Keith Klein finished his talk in record speed, knowing that he was the last slot before beer as he kept reminding everyone (probably himself too) and the 99 second talkers were summoned to the stage, this was it! The people before me were doing so well; Toby confidently strutted around the stage talk about how curiosity killed the cat; Rich was sharing his rock'n'roll testing theory and Dan Billing's poem was graceful and inspired. Then it was my turn, I got off to an okay start but could hear the "erms" coming out every other word, I dug deep and managed to gain some traction and got across my main points, ending on a joke I thought would either tank or work like a dream, the latter came true and the laughter washed over me like a wave relieving me of all worries and that was it! Finished! I was so chuffed I'd managed to get up there and the free t-shirt just damned well brought it home :).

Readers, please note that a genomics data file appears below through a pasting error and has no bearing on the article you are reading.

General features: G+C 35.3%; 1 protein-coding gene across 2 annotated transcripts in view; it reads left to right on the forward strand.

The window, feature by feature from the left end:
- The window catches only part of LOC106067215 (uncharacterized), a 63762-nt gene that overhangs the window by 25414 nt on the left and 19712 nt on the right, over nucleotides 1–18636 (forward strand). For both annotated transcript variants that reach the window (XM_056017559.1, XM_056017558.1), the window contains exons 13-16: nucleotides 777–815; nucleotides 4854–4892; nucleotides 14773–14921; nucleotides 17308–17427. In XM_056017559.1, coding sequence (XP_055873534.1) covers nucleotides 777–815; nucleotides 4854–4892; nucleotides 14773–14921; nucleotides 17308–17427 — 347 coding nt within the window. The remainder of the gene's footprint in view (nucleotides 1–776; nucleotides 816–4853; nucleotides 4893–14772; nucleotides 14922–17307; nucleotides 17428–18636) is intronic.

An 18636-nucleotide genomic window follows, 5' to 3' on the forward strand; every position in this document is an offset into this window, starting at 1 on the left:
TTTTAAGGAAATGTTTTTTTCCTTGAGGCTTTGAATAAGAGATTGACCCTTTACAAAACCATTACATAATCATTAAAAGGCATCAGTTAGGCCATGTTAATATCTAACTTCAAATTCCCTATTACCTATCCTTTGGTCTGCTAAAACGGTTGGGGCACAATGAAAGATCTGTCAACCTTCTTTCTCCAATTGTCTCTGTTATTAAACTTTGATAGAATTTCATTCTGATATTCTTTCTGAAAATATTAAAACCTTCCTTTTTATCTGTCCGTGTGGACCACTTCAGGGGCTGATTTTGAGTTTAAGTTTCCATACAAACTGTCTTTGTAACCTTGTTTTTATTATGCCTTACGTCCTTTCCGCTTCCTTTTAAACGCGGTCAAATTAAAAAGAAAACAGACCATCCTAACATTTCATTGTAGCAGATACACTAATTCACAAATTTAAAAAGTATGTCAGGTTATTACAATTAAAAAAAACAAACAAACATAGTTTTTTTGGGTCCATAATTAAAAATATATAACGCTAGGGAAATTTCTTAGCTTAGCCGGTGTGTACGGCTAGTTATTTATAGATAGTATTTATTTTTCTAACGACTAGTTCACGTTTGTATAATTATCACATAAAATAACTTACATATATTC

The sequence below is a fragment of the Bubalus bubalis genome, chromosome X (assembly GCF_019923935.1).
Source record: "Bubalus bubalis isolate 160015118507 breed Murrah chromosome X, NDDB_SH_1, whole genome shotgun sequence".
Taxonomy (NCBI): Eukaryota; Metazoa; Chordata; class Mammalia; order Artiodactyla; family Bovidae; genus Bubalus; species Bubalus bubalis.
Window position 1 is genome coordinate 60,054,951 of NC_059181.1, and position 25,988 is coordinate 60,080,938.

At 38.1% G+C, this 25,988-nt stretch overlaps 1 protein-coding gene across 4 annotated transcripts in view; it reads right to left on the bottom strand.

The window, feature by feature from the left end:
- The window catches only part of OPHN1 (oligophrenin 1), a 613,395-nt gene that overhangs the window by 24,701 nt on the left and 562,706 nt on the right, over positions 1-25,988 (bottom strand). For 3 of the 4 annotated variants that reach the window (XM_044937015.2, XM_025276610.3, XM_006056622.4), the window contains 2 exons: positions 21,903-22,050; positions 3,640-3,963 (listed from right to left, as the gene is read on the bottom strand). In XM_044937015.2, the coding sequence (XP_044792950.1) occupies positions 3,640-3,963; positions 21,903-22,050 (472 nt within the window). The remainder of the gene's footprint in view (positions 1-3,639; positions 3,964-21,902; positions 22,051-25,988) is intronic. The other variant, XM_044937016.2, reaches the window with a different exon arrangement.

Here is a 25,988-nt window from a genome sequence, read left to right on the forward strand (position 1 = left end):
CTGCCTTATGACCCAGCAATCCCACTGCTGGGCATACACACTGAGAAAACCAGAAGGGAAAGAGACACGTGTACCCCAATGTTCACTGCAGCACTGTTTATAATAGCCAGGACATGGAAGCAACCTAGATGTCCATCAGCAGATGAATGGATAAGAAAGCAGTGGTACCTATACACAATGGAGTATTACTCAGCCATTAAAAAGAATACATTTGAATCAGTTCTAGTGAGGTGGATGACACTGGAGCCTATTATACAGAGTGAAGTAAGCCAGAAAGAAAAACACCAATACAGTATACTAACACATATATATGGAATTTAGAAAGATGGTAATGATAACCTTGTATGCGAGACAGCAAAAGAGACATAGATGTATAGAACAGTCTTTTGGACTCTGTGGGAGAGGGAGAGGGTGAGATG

I realise at this point that this post is going on a bit and I do apologise, so much amazing and thrilling stuff happened that I must tell you about :-D.

The end of the 99 second talks was the signal that the main even of Testbash was over but another pub trip was looming so everyone was keen to get over there and start nattering to one another about the day they had, the information they'd taken and whatever else us whacky testers love to talk about. I met up with Christina Ohanian at the pub after she tweeted about my 99 second talk and that it was an interesting topic. We spoke about we both got into testing and what universities offered in the way of testing and so on and so forth. I really do feel quite strongly about this topic and think that people should look into the graduate market for testers more often but I digress. It was nearing my train time now so I started to say my goodbyes, everyone wished me a safe journey and with one trip down to the seafront I was on my way to catch the train home.

Thank you for reading these blogs, as I said before I wanted to write up about the whole experience and not really focus on the talks for now so please allow for the omissions. I will be doing a "Part 4" but it will be a conclusion of what I learnt and what Testbash has done for me as a person/tester. If you want to jump off now you're more than welcome to, thank you for reading and if you're staying on for the last hoorah then lets do this!

End of part 3

No comments:

Post a Comment